No assignments will be accepted after the due date, period. Late assignments in a class this large make for too much chaos.
The programming projects will be done in teams of two people. You are free to collaborate to the fullest extent with your partner. You are also free to discuss ideas and techniques with other teams, but copying code is prohibited and will be treated as an honor violation. I have no objection to your helping fellow students in this class with syntax errors and similar minor technical points about the use of the computers.
The written exercises will be done with the same teams. Both team members are expected to participate in and understand the solution of each and every problem, and you must sign a pledge to this effect. As with programming projects, you are free to discuss ideas and techniques with other teams, but copying solutions is prohibited and will be treated as an honor violation.
For written work, please staple your assignment solutions in the upper left corner, use regular 8.5" x 11" paper; and write on only one side of the paper. Please make sure the solutions you hand in are legible. Also, please print your names in ALL CAPITALS in the upper right hand side of the cover sheet of the work you hand in and remember to include the honor pledge. For programs, create a directory, cs654/, and put each programming assignment in an appropriate subdirectory along with all supporting material. Include a README file that explains what each file represents along with any other explanatory information you deem appropriate and your pledge. Note that in some cases we will expect you to use specific file names to automate our grading. Send e-mail to the cs654@cs account indicating that you have completed your assignment and where it can be found. Please do not send your material as attachements; a pointer suffices. Do not modify anything after the due date, as we will check time stamps. Programs must compile with gcc and execute on the department's Sun machines.
Our class this year is small enough that we can have effective in-class discussion, and indeed I plan to call on people regularly. Enthusiastic participation will be rewarded in the final grade!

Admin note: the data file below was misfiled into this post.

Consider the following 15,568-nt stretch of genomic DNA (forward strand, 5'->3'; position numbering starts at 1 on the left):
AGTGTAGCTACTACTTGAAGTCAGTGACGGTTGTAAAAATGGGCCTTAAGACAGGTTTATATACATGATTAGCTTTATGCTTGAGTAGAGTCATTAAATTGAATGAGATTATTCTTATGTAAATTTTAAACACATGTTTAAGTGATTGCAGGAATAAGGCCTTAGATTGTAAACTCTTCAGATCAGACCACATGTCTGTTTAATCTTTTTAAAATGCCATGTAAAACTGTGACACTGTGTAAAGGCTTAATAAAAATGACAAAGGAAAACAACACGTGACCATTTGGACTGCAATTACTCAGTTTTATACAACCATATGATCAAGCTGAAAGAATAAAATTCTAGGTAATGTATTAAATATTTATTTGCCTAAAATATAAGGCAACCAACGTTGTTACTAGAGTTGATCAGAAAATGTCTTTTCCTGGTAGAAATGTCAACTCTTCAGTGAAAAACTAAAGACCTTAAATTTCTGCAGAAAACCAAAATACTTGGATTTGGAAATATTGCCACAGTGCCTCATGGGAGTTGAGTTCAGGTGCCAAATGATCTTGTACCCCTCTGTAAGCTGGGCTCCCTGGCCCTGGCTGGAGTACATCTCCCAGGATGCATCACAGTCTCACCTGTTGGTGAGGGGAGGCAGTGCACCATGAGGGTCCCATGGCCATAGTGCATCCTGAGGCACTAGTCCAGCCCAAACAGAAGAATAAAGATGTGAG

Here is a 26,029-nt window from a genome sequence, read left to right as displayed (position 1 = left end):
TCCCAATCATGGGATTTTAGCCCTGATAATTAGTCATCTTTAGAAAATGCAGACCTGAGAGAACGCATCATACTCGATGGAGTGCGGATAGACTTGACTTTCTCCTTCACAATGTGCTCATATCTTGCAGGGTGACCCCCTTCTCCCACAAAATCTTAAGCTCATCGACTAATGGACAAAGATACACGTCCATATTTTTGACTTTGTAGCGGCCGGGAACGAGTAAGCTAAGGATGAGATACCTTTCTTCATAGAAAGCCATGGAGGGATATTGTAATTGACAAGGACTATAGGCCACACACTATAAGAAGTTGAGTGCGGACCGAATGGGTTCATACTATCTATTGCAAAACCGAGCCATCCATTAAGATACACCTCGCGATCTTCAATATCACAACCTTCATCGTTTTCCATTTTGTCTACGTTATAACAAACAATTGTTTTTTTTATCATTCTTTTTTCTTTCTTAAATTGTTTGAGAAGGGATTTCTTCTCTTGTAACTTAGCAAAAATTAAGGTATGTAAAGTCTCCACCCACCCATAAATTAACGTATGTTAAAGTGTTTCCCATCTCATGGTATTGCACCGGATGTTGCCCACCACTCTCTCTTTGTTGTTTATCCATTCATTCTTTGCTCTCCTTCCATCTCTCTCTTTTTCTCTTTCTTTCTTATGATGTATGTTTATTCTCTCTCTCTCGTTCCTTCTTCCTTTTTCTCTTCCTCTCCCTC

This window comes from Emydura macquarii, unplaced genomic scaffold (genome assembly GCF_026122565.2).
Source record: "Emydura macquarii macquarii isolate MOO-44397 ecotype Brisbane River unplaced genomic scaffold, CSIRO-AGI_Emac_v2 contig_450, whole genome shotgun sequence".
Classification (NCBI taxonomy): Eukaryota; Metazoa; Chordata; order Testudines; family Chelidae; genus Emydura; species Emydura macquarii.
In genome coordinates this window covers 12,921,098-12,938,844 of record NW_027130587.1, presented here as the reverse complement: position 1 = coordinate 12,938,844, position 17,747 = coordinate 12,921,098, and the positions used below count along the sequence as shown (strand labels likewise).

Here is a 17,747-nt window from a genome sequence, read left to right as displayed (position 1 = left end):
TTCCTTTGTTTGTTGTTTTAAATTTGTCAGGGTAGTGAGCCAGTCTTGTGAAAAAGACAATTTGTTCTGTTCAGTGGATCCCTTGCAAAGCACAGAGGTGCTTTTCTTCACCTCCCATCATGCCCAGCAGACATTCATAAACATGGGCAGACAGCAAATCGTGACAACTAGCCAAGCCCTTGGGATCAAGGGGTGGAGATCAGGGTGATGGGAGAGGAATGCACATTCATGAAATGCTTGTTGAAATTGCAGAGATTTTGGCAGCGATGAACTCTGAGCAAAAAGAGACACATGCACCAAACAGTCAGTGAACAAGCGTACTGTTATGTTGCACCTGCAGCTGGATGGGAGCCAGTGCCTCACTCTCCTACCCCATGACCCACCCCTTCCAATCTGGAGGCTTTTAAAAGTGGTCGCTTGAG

Your grade for this course will be determined according to the following
grading scale. Note that the weights for the final grading scale
could vary by 10-15 percentage points from what is stated below.
|Midterm examinations (depending on number of exams):||40%|
Pledge and Honor Matters
I have no objection to your helping fellow students in this class with syntax errors and similar minor technical points about the use of the computers. It is important, also, to discuss techniques, algorithms, problems, ideas, etc. with your colleagues. As mentioned above, you are free to collaborate to the fullest extent with your partner. You are also free to discuss ideas and techniques with other teams, but copying code or solutions is prohibited and will be treated as an honor violation. The use of any fraudulent data is also a serious ethical breach and will be treated as an honor violation.
Now that we have all the tedious rules out of the way, welcome to what
I consider one of the most exciting, fun, and important areas of computer
science and engineering! I hope that you find this material as interesting
as I do, and I will do my best to help you see why I find it so interesting
and what some of the exciting new problems are.